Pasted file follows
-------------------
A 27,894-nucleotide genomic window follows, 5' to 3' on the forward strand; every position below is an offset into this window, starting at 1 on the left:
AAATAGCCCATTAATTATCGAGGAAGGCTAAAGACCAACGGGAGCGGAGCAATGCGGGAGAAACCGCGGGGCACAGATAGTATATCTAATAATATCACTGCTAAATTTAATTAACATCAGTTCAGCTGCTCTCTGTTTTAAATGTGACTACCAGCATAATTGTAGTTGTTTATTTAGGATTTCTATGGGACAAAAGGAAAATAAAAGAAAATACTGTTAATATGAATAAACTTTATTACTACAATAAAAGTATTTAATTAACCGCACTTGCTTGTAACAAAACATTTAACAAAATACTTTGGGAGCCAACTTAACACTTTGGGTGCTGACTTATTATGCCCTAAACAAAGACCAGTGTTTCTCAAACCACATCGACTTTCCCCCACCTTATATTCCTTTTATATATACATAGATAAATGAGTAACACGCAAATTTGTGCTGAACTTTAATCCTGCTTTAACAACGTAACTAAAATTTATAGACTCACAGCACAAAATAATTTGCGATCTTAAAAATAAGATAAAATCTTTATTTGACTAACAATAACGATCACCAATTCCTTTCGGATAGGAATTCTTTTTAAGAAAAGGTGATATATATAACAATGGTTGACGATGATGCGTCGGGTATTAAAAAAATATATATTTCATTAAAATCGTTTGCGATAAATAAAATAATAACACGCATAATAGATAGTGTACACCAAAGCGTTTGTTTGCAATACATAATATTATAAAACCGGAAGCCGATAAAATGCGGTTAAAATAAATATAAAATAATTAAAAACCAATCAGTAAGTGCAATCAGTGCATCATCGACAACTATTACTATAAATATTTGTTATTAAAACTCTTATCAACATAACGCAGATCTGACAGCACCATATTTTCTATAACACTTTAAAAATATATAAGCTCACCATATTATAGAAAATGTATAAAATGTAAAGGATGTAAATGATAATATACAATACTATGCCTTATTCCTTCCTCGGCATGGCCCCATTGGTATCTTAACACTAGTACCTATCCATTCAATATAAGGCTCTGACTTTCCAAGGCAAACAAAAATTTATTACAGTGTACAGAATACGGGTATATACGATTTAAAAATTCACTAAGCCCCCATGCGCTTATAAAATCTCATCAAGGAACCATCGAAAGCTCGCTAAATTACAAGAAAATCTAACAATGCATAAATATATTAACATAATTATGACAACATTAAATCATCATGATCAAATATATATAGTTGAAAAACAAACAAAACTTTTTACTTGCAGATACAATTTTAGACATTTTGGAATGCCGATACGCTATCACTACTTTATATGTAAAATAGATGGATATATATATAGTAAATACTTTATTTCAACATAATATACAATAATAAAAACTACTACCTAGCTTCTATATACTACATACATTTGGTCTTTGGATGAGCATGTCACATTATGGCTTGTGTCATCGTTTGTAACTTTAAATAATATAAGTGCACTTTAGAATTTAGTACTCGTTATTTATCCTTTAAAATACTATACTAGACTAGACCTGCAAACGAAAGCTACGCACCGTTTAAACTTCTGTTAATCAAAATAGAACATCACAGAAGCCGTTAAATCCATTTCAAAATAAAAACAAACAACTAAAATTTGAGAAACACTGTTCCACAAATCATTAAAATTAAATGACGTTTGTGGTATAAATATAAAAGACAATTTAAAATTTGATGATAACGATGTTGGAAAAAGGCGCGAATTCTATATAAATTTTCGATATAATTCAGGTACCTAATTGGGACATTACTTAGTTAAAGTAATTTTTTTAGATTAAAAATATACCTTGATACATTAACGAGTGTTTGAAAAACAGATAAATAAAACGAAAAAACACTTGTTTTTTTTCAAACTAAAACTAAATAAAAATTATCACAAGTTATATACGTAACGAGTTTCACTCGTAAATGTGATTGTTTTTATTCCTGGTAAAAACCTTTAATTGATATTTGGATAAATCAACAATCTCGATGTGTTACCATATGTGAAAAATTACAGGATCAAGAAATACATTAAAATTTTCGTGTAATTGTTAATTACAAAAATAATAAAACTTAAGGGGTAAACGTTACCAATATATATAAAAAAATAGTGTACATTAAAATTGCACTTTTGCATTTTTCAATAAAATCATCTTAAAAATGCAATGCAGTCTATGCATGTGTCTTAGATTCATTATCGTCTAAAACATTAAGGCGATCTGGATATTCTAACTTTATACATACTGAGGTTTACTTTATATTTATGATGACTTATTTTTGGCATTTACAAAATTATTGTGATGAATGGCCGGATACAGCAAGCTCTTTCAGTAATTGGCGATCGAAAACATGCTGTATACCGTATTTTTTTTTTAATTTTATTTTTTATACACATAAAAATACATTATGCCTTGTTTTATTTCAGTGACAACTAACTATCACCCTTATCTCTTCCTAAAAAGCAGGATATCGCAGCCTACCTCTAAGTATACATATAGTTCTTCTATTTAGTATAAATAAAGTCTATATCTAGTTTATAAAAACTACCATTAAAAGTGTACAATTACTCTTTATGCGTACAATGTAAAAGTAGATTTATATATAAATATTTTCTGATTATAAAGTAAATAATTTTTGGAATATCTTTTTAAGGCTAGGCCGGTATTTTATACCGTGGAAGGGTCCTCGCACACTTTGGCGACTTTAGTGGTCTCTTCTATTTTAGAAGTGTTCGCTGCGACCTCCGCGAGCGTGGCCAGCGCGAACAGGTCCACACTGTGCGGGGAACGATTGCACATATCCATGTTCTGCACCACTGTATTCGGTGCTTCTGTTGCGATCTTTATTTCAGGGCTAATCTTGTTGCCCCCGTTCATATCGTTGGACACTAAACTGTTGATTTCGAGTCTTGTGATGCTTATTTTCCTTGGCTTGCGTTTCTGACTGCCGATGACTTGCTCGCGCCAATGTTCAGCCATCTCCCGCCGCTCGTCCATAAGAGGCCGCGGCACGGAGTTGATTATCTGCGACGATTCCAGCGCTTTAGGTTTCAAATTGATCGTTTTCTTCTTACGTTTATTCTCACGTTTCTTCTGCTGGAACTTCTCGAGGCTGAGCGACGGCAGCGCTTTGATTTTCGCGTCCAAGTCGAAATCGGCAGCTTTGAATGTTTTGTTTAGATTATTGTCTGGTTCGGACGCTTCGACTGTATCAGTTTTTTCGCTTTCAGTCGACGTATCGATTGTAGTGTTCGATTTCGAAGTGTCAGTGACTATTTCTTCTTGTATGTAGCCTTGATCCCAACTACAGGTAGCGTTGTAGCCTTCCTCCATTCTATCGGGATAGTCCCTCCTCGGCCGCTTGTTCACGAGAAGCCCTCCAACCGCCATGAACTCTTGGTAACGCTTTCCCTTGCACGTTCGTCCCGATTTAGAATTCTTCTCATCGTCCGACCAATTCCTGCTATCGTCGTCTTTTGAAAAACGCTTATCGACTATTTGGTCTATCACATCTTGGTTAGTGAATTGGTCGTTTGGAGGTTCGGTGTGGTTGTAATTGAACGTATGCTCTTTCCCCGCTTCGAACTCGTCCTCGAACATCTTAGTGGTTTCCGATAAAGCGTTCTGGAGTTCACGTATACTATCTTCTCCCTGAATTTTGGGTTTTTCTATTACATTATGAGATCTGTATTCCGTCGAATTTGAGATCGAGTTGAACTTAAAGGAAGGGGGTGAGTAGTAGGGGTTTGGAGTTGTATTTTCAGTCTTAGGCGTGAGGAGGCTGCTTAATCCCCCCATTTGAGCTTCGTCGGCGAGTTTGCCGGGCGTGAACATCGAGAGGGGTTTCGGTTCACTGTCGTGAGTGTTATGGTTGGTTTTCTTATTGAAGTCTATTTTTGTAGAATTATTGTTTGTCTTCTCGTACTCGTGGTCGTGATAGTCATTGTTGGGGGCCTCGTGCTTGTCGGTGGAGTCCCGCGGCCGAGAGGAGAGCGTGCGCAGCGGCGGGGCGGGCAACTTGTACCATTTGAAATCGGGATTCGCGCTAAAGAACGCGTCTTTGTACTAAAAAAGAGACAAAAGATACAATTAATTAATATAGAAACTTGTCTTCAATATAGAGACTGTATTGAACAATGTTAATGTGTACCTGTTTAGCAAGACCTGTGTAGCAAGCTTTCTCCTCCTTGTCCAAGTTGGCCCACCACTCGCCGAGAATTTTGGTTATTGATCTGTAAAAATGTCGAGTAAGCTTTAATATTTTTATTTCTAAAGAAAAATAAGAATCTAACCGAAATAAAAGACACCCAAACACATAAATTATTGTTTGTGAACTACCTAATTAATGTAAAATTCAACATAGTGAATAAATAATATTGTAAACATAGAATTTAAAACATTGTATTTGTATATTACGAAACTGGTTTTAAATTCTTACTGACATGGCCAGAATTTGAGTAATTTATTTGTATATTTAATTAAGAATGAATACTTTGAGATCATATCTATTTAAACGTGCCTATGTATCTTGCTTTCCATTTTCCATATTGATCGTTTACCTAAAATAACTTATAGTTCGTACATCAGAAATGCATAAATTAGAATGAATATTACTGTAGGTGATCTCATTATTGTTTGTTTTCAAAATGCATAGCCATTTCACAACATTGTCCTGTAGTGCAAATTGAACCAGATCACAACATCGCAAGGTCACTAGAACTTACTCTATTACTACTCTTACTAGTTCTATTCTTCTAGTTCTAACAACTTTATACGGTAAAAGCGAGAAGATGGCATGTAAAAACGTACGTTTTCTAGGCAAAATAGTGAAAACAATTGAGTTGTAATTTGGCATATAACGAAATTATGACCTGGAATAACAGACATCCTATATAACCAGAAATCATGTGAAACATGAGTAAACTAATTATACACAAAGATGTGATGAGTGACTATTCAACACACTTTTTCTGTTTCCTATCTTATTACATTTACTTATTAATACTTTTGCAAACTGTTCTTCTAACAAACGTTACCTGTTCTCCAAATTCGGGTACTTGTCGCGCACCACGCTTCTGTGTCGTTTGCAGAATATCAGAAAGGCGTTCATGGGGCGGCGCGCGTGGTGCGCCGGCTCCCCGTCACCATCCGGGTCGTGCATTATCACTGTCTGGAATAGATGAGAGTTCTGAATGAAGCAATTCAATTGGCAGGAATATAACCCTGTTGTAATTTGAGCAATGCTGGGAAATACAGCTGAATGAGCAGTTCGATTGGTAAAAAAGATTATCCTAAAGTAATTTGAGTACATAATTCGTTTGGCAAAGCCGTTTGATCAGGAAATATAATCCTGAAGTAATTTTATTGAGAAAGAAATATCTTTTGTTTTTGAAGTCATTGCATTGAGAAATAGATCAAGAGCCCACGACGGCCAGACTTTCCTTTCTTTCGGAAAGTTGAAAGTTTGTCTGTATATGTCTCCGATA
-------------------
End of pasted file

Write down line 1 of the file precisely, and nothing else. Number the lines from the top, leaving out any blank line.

A 27,894-nucleotide genomic window follows, 5' to 3' on the forward strand; every position below is an offset into this window, starting at 1 on the left: